Please send the results of this run to:

 NPB Development Team 
 Internet: npb@nas.nasa.gov
 If email is not available, send this to:

 MS T27A-1
 NASA Ames Research Center
 Moffett Field, CA  94035-1000

 Fax: 415-604-3957

This generates the following profile on four processors of an SGI Power Onyx (eight R10000 194Mhz processors)

Explanation of the figure.

It shows that each of the processes have a similar profile. We can examine the inclusive and exclusive floating point instructions executed by each fortran and MPI routine on each processor, as explained below. n,c,t 1,0,0 means node 1, context 0, thread 0. For MPI, you may look at it as the "process with rank=1". The left top LU window shows the profile of four nodes (or four MPI tasks) and a "mean" profile. In this case, all nodes have similar contribution of routines which are represented in different colors. When you click on the "n,c,t 0,0,0" it brings up the profile of one particular node (rank=0 task). This is shown in the text window as well as the right top window, which shows the relative contribution of different routines. We're profiling for floating point operations. So, it shows the precise floating point operations executed in each routine. Exclusive count refer to the floating point operations (in this case) executed in the routine exclusive of all routines that it may call. For e.g., if foo calls f1 and f2.

        foo {

          f1(); -> takes 10 fp operations

          f2(); -> takes 20 fp operations
        }  ---> 100 operations from start to finish in foo

Then, foo has "inclusive count" of 100, and "exclusive count" of 70. If foo is called once and it calls 2 routines (f1 and f2), then we show calls for foo as 1 and Subrs for foo as 2. count/call shows the inclusive counts for foo/no. of calls.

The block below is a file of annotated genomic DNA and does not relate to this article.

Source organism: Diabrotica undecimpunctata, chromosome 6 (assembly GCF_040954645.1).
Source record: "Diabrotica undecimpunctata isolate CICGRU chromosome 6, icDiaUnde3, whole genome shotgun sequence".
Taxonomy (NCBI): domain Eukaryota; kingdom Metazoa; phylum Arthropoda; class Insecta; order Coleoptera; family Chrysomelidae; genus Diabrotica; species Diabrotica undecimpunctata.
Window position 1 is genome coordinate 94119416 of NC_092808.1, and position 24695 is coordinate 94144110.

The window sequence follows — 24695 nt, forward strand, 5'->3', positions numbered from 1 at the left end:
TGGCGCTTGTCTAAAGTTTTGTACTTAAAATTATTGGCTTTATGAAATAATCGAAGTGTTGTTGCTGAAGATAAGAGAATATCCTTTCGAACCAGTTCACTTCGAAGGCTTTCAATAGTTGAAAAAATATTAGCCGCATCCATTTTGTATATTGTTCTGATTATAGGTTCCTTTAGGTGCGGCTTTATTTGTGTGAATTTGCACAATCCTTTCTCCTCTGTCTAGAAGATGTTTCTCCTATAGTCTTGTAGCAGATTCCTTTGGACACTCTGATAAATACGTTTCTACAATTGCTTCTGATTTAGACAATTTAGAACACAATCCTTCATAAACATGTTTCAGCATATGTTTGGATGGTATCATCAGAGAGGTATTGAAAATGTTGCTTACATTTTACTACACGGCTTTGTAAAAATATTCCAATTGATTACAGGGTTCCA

So, getting back to the display, the top right window shows that "jacld" accounts for 27.55% of total counts on that process. When I right click on "jacld" it brings up the jacld profile that shows me the profile of that routine on all nodes. So, we see that it had 8888100000 floating point counts on node 0, context 0, thread 0. We can choose from exclusive and inclusive options from the menu as well as percentage or real values. It also highlights (in red) the routine in all other windows. In the text window we can see that on node 0, context 0, thread 0, the routine "bcase_inputs" (shown in green) had 2.401E+7 exclusive counts and 3l214E+9 inclusive counts (99.7% of total). It was called 3 times and it in turn called 37517 other routines, and had an 1071412748 inclusive counts/call.

The user can get a similar explanation when the Help option is selected from the window.

More pictures

Examining the effect of data cache misses

To show the effect of data cache misses on an application, we code the classic matrix multiply algorithm in two ways. The "regular" way and by using a strip mining optimization with the loops interchanged to reuse "strips" of the resultant matrix and reduce data cache misses. The example program is run on a single processor of the SGI Power Onyx described above. It has 1GB of main memory (4-way interleaved), with 32KB of primary data cache and 32KB of instruction cache. It also has 2MB unified secondary data/instruction cache. The profile generated is shown below:

Notice how the regular matrix multiplication has 61% of the overall cache misses as opposed to just 13% for the strip mining optimization for multiplying two 512x512 matrices.